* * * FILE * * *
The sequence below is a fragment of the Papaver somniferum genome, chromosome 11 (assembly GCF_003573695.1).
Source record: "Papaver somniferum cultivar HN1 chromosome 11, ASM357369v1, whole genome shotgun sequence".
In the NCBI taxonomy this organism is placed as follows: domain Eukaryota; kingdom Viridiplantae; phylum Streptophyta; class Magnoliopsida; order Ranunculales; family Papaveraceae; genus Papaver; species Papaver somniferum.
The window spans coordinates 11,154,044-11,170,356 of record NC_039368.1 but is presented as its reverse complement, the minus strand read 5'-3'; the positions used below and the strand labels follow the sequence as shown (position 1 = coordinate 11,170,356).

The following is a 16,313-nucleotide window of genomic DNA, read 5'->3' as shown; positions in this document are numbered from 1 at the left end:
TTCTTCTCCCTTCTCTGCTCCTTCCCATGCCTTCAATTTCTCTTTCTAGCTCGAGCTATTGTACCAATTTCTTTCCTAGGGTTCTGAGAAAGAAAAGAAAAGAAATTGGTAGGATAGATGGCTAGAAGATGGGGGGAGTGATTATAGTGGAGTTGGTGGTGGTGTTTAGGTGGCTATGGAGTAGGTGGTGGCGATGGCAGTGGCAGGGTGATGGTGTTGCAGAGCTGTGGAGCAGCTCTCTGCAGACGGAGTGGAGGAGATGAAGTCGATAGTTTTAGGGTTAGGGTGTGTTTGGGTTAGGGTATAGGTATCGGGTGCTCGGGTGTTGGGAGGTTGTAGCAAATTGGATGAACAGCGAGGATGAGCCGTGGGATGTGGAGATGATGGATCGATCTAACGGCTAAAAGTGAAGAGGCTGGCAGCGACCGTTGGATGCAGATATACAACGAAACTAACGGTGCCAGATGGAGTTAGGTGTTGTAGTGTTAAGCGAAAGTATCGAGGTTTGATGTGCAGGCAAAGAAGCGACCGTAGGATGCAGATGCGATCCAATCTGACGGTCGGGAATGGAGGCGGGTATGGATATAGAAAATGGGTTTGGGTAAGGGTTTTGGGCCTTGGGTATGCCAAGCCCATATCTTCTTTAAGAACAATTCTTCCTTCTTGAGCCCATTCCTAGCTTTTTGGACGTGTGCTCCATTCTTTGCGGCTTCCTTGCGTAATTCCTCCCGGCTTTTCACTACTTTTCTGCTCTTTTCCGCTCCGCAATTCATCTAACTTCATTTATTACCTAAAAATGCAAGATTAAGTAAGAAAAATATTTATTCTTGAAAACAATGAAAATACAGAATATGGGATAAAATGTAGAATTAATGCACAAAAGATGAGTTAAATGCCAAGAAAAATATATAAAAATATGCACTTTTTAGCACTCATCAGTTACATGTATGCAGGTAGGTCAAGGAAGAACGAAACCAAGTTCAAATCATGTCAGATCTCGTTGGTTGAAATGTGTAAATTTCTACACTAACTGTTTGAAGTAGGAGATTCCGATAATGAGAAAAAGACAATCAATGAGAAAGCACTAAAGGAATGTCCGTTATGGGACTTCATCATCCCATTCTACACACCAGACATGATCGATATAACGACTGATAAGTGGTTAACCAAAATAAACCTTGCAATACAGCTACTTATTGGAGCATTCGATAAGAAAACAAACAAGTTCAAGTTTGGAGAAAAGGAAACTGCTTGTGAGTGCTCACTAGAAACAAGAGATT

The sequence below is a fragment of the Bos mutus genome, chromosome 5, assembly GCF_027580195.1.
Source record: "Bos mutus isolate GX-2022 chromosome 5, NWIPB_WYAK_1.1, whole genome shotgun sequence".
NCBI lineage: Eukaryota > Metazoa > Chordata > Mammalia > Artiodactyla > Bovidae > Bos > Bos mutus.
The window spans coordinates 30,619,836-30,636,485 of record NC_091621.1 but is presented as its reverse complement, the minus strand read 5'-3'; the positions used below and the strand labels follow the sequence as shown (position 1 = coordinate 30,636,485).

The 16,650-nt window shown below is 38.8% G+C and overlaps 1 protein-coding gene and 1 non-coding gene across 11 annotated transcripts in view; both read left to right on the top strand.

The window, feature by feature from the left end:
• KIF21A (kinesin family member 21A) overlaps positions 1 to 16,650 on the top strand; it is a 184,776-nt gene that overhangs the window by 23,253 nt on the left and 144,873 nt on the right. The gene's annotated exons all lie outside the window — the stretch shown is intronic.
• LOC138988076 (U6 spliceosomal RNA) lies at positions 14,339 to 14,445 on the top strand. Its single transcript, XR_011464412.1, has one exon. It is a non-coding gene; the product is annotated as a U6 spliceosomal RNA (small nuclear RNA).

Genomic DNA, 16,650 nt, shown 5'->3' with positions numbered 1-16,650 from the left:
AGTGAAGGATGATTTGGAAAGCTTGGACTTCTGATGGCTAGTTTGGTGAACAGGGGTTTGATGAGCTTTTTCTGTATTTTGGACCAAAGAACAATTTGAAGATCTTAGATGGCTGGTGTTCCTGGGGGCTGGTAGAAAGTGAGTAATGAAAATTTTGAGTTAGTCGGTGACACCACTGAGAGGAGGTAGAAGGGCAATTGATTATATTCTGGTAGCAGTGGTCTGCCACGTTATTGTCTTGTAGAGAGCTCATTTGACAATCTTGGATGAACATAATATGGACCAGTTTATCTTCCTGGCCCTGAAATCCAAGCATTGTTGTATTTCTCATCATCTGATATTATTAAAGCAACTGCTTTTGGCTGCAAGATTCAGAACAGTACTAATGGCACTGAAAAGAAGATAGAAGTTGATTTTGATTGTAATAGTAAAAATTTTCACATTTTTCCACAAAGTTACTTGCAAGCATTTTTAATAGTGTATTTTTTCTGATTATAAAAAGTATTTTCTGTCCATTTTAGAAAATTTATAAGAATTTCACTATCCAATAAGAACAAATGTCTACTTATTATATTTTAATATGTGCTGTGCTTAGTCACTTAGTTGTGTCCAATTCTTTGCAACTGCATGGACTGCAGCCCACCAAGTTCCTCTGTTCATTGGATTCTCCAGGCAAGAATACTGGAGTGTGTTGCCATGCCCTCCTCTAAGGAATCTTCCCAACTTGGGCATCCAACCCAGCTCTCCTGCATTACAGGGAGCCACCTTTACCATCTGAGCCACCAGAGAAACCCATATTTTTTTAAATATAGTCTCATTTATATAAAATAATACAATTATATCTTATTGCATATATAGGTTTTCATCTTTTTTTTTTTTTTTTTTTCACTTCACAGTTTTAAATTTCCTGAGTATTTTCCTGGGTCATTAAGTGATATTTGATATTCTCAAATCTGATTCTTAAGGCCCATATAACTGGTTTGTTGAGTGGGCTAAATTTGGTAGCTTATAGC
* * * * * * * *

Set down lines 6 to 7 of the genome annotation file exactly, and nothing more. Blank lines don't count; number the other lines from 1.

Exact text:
TTCTTCTCCCTTCTCTGCTCCTTCCCATGCCTTCAATTTCTCTTTCTAGCTCGAGCTATTGTACCAATTTCTTTCCTAGGGTTCTGAGAAAGAAAAGAAAAGAAATTGGTAGGATAGATGGCTAGAAGATGGGGGGAGTGATTATAGTGGAGTTGGTGGTGGTGTTTAGGTGGCTATGGAGTAGGTGGTGGCGATGGCAGTGGCAGGGTGATGGTGTTGCAGAGCTGTGGAGCAGCTCTCTGCAGACGGAGTGGAGGAGATGAAGTCGATAGTTTTAGGGTTAGGGTGTGTTTGGGTTAGGGTATAGGTATCGGGTGCTCGGGTGTTGGGAGGTTGTAGCAAATTGGATGAACAGCGAGGATGAGCCGTGGGATGTGGAGATGATGGATCGATCTAACGGCTAAAAGTGAAGAGGCTGGCAGCGACCGTTGGATGCAGATATACAACGAAACTAACGGTGCCAGATGGAGTTAGGTGTTGTAGTGTTAAGCGAAAGTATCGAGGTTTGATGTGCAGGCAAAGAAGCGACCGTAGGATGCAGATGCGATCCAATCTGACGGTCGGGAATGGAGGCGGGTATGGATATAGAAAATGGGTTTGGGTAAGGGTTTTGGGCCTTGGGTATGCCAAGCCCATATCTTCTTTAAGAACAATTCTTCCTTCTTGAGCCCATTCCTAGCTTTTTGGACGTGTGCTCCATTCTTTGCGGCTTCCTTGCGTAATTCCTCCCGGCTTTTCACTACTTTTCTGCTCTTTTCCGCTCCGCAATTCATCTAACTTCATTTATTACCTAAAAATGCAAGATTAAGTAAGAAAAATATTTATTCTTGAAAACAATGAAAATACAGAATATGGGATAAAATGTAGAATTAATGCACAAAAGATGAGTTAAATGCCAAGAAAAATATATAAAAATATGCACTTTTTAGCACTCATCAGTTACATGTATGCAGGTAGGTCAAGGAAGAACGAAACCAAGTTCAAATCATGTCAGATCTCGTTGGTTGAAATGTGTAAATTTCTACACTAACTGTTTGAAGTAGGAGATTCCGATAATGAGAAAAAGACAATCAATGAGAAAGCACTAAAGGAATGTCCGTTATGGGACTTCATCATCCCATTCTACACACCAGACATGATCGATATAACGACTGATAAGTGGTTAACCAAAATAAACCTTGCAATACAGCTACTTATTGGAGCATTCGATAAGAAAACAAACAAGTTCAAGTTTGGAGAAAAGGAAACTGCTTGTGAGTGCTCACTAGAAACAAGAGATT

The sequence below is a fragment of the Bos mutus genome, chromosome 5, assembly GCF_027580195.1.